It was an honor to research the life of Sir Winston Churchill. I spent many enjoyable hours reading and listening to his speeches, as well as scouring over reports of his personal life, such as his home, Chartwell, and his passion for his Golden Orfe. I strived to display Churchill as confident, wartime leader who inspired hope in the darkest of times, as well as reveal little-known aspects of his personality, such as his friendly and caring demeanor with civilian workers in the underground bunker.
While the story of Rose is fictional, the novel is based on real historical events, which I labored to accurately weave into the timeline of this tale. In addition to Operation Jericho and the Physician network, the story contains the July 1942 Vel’ d’Hiv Roundup, when French police arrested over 13,000 Parisian Jews, including over 4,000 children, who were shipped in cattle cars to Auschwitz Concentration Camp. Also, the book covers Ravensbrück, a German concentration camp exclusively for women, where several real-life SOE agents were detained.
Numerous historical figures make appearances in this book, most notably Winston Churchill. I believe it is important recognize Captain Selwyn Jepson, a British mystery author who served as the SOE’s senior recruiting officer. He was a strong proponent of women agents and, during an interview with the Imperial War Museum, he stated: “In my view, women were very much better than men for the work. Women, as you must know, have a far greater capacity for cool and lonely courage than men.” Although Captain Jepson’s recruitment interview with Rose is fictional, I believe including him in the tale captures the spirt of the novel.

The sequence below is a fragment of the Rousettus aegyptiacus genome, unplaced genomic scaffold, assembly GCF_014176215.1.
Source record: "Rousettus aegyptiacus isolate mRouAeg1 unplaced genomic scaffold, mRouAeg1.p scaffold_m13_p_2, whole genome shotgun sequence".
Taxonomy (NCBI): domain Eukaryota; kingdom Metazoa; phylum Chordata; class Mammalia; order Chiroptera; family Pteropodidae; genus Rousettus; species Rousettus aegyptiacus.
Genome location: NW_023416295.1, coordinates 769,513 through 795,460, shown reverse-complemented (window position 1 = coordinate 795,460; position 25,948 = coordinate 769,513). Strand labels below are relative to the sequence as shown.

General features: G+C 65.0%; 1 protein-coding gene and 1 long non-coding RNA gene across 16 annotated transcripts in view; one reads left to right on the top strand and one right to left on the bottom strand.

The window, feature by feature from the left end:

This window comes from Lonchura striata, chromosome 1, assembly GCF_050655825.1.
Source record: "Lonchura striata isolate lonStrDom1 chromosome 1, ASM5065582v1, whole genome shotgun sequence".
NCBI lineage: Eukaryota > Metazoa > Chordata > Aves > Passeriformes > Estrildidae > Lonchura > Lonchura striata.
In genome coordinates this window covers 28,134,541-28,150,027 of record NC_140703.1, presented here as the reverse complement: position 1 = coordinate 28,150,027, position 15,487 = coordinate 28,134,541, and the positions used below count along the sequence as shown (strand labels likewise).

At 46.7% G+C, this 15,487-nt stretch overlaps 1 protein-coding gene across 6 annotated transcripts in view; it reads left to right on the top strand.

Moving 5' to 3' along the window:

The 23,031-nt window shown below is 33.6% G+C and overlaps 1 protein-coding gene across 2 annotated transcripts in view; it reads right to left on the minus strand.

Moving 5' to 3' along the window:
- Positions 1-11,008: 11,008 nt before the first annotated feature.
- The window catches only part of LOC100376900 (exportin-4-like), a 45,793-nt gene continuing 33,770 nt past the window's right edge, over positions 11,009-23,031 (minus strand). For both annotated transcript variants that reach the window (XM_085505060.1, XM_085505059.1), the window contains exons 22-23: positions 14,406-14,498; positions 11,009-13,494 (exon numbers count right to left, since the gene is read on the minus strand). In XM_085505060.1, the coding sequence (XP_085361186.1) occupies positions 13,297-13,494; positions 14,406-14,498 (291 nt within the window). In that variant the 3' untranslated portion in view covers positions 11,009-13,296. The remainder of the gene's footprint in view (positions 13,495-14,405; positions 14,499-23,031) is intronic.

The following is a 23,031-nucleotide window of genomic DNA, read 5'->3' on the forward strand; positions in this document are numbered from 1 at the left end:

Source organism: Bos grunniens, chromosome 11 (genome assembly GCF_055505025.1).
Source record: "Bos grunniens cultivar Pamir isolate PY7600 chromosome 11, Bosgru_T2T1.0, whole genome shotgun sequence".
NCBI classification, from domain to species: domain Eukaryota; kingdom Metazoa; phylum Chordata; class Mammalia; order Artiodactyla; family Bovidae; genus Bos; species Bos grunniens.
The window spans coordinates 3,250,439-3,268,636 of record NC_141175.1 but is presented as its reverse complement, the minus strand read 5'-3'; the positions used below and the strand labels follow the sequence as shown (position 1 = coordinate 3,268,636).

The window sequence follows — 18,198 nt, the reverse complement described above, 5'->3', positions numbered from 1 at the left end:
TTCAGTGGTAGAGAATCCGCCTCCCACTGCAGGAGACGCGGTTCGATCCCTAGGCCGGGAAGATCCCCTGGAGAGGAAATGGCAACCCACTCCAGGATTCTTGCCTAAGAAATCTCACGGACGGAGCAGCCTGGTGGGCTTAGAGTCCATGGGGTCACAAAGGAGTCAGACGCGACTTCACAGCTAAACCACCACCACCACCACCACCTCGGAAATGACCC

Many books, documentaries, and historical archives were crucial for my research. SOE In France 1941 – 1945 by Major Robert Bourne-Paterson and Shadow Warriors of World War II, the Daring Women of the OSS and SOE by Gordon Thomas and Greg Lewis were incredibly helpful with gaining an understanding of the British circuits in France, as well as the motivation and experiences of SOE agents. Ravensbrück: Life and Death in Hitler’s Concentration Camp for Women by Sarah Helm was an exceptional resource for gaining insight into the atrocities which occurred at the German concentration camp. Also, the 1947 film, School for Danger, produced by the RAF Film Unit, provided a terrific view of the training and deployment of SOE agents. Additionally, the 1944 newsreel, The Jail Breakers by British Pathé, included the actual film footage of the RAF raid on Amiens Prison.
I often wonder why the true purpose of Operation Jericho, including the person who authorized the mission, remains an enigma. Maybe the bombing raid was instigated by the French Resistance or SOE to free the prisoners who were scheduled to be executed. Perhaps the mission was designed by Churchill to keep Hitler guessing as to where the invasion of France would take place. Or, like Churchill’s Secret Messenger, the fight to rescue prisoners was far more than a military operation. Until the puzzle is solved, I like to believe that confidential records on Operation Jericho will someday disclose—despite great sacrifice—the lengths we will go to save the ones we love.
All the best,